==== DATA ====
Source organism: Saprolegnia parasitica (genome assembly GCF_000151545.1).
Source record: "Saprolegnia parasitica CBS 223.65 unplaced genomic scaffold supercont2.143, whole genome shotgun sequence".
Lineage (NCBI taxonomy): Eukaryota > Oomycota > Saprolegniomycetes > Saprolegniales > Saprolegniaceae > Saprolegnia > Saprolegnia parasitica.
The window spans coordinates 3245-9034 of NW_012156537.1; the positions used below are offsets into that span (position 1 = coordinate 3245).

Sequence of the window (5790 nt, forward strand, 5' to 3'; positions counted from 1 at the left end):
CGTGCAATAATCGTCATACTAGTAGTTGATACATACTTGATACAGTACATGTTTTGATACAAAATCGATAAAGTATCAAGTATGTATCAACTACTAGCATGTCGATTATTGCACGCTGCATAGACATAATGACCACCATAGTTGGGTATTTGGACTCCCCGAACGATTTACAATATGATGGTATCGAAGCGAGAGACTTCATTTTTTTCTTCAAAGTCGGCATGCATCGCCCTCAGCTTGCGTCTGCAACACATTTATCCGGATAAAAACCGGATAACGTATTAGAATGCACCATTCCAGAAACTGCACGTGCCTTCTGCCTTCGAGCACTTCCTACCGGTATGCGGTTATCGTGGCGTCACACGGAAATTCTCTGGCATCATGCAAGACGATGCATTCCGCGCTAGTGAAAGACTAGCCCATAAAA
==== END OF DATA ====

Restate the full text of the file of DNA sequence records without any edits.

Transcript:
Source organism: Saprolegnia parasitica (genome assembly GCF_000151545.1).
Source record: "Saprolegnia parasitica CBS 223.65 unplaced genomic scaffold supercont2.143, whole genome shotgun sequence".
Lineage (NCBI taxonomy): Eukaryota > Oomycota > Saprolegniomycetes > Saprolegniales > Saprolegniaceae > Saprolegnia > Saprolegnia parasitica.
The window spans coordinates 3245-9034 of NW_012156537.1; the positions used below are offsets into that span (position 1 = coordinate 3245).

Sequence of the window (5790 nt, forward strand, 5' to 3'; positions counted from 1 at the left end):
CGTGCAATAATCGTCATACTAGTAGTTGATACATACTTGATACAGTACATGTTTTGATACAAAATCGATAAAGTATCAAGTATGTATCAACTACTAGCATGTCGATTATTGCACGCTGCATAGACATAATGACCACCATAGTTGGGTATTTGGACTCCCCGAACGATTTACAATATGATGGTATCGAAGCGAGAGACTTCATTTTTTTCTTCAAAGTCGGCATGCATCGCCCTCAGCTTGCGTCTGCAACACATTTATCCGGATAAAAACCGGATAACGTATTAGAATGCACCATTCCAGAAACTGCACGTGCCTTCTGCCTTCGAGCACTTCCTACCGGTATGCGGTTATCGTGGCGTCACACGGAAATTCTCTGGCATCATGCAAGACGATGCATTCCGCGCTAGTGAAAGACTAGCCCATAAAA